Embroidery shop helps customers createPublished 10:39am Tuesday, August 28, 2012
Quilter, farmer, textile artist and motorcycle enthusiast Sandy Kaiser recently opened a fabric and custom embroidery store in Elbow Lake, and although she is always full of helpful ideas, when you come into her store, you have to be willing to “create it yourself.”
Located across from Star Bank on Main Street, Create it Yourself opened for Flekkefest the first weekend in August.
Although she grew up in Brooklyn Park, Kaiser likes the country and small town feel. After owning a fabric and custom embroidery store in Mahnomen for a few years, she moved to Elbow Lake in 2010 where she purchased a home with four acres of farmland and took a job at Project Central.
While she was enjoying her job and hobby farm, Kaiser still had a lot of equipment and inventory left over from her store in Mahnomen. After living in Elbow Lake for a couple years, Kaiser saw a community-wide need and decided to open Create it Yourself.
The store’s name, Create it Yourself, was first spoken in a conversation between Kaiser and one of her customers.
“Somebody asked me to put together a design, and I said, ‘You have to create it yourself,’” Kaiser said.
Elbow Lake has been a great community for Create it Yourself, she said.
“The people here have just been wonderful, and business is picking up,” said Kaiser.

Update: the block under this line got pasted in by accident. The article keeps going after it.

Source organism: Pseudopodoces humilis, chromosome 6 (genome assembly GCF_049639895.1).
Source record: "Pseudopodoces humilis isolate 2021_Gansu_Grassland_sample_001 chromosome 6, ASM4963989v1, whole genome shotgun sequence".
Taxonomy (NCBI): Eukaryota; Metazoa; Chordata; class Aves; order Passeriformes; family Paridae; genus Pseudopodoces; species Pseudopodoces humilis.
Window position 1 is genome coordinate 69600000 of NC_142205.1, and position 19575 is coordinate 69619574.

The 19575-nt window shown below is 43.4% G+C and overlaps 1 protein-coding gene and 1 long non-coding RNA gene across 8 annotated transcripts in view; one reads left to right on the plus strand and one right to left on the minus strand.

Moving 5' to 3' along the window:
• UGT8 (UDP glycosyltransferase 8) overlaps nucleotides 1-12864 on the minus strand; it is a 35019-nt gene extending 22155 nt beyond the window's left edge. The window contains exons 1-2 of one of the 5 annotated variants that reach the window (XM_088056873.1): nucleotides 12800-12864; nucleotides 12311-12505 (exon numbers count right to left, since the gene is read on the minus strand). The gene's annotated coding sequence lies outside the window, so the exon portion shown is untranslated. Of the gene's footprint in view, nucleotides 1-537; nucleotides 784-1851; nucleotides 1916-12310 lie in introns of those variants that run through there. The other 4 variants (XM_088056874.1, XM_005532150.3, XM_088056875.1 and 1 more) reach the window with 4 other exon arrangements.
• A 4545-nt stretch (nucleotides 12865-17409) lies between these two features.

More space might be beneficial to Kaiser eventually, but she said the facility is great. It has been newly renovated, and it’s just enough room for everything.
So far, Kaiser has done a lot of work with custom embroidering for various businesses and community members.
“The embroidering department might take off quicker than the fabric department,” she said.
Kaiser has done custom embroidering for Lake Country Technology, the Grant County Herald, local farmers and even a group trying to get on “The Price is Right.”
“I can custom embroider everything from socks to hats,” she said.
Kaiser embroiders hand towels, gym bags, clothes, memory blankets and more.
“Custom embroidered gifts are great Christmas items for hard-to-shop-for people,” she said. “Think about it; nobody ever throws away something with their name on it.”
In the coming months, Kaiser said she hopes to start a line of embroidered clothing and accessories called Mad Mama’s Motorcycle Merchandise.
“I have a concession trailer, so I could go to motorcycle runs and bring the merchandise,” she said.
This will be an opportunity for Kaiser to bring together several of her passions and make a living by doing what she loves.